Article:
Done correctly, this produces a good, relatively safe outcome for your team. But there are pitfalls to avoid: Footage leaks could be theoretically damaging, your released material must simultaneously be impressive but also reflect your end product (which is easier said than done), and if you get the balance of CGI vs gameplay trailers wrong, some consumers will cry foul. 

Openness, honesty, and careful articulation

Another approach which is growing in popularity is to be more open about development. While this method is the most honest, and has a lot of potential to generate highly invested and engaged fans, it does have risks. When you see games in Early Access or Xbox Game Preview, they're often taking this route, trying to be transparent about the development process. You'll also find this approach popular among networks of indie developers, such as the #indiedev community on Twitter, who regularly document their progress as their games get made.

early-access-charts

The most played Early Access games, 3rd Oct 2022, according to SteamDB.

But this approach isn't limited entirely to indie developers. Sometimes, even big publishers try it - such as EA Motive, who have been relatively open so far about their work on the Dead Space remake, even deliberately sharing early footage on Twitch. Crucially, despite the commitment to openness, there will also always be an element of curation involved - you still don't want to show people anything which is misleading, and careful wording is essential to ensure that viewers understand the nature of the footage they're watching. 

Last weekend, The Finals, a new game from Embark launched a relatively public playtest (alongside a snazzy trailer). It's a sort of combination approach, because the trailer looks fantastic, and the gameplay test reveals that they're heading in the right direction, but still some way off delivering on the buttery smooth gorgeous trailer. Tellingly, playtesters (like me - for the record, I think the game has a lot of potential!) have to agree to not share any footage at this stage, perhaps because of a fear of what a casual audience might make of the discrepancies that exist at the moment.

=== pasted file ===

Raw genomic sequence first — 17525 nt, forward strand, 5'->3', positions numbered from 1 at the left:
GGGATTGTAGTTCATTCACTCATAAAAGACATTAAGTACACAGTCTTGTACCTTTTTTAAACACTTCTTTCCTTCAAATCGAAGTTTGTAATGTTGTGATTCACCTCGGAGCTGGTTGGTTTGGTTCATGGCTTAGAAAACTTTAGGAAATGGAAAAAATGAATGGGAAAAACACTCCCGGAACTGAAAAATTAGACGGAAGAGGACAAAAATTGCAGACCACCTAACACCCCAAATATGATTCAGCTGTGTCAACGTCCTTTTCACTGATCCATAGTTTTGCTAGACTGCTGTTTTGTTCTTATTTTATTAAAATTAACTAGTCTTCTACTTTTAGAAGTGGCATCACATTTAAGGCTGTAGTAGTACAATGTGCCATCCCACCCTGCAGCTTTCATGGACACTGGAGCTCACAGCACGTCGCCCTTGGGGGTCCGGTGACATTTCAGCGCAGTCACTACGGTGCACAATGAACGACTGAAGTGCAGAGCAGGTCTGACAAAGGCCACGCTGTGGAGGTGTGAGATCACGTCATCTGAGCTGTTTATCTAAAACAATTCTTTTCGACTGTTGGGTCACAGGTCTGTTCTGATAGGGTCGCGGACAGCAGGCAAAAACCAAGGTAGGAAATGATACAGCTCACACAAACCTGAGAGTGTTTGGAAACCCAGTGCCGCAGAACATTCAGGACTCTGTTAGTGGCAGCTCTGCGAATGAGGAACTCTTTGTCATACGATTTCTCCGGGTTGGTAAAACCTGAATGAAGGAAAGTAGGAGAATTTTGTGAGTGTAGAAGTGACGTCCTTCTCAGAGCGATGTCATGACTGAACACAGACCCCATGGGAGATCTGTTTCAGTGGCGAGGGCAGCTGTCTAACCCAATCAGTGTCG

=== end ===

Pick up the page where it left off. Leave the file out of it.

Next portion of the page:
Total secrecy

The third and final approach to inconstant products is what I like to call "doing a Nintendo", because they're the ones who do this the most. Often, Nintendo just don't share things at all, until they're done, or close to done. It's a luxury they can afford as one of gaming's biggest names, and their brand being synonymous with quality. Other than a few marquee titles, they have no desire to share information too soon and paint themselves into a PR corner.

Even as we speak, there are whole videogames that they have finished making that they haven't yet announced publicly. This allows them to provide a short turnaround from announcement to release, or even treat new game launches as a surprise. Their veil of total secrecy is sometimes pierced by leaks and rumours, but for the most part, this strategy really works for them. However, there have been times they've opted for secrecy but announced the games very far in advance, which many fans find frustrating. 

Artwork for Paper Mario: The Origami King

Promotional artwork for Paper Mario: The Origami King, which launched just two months after being announced. 

Bethesda have also used a version of this technique with the Fallout series, only revealing Fallout 3 and 4 when they were a few months away from release. Elsewhere, Respawn released Apex Legends as a surprise with no prior announcement at all. 

Being as secretive as you can be about a fickle product may be safer, and often a rational, logical choice. But on a grand scale, it does contribute to a lack of consumer awareness about how games are really made. In a perfect world, it would be better if everyone was savvy enough to understand that in-development footage is subject to change, and it would be better if marketing material was always transparent about that. In the absence of that perfect world, a little secrecy goes a long way. 

For now, most marketers will continue to walk the line between the ever-changing, and the desirable. 

Do you work in games marketing? Or perhaps you simply enjoy playing games, and have strong feelings about how they're marketed? If you've got thoughts about this article, we'd love to hear them. You can find us on Twitter and LinkedIn. Or, if you'd like a deeper conversation about our approach to marketing games, why not get in touch directly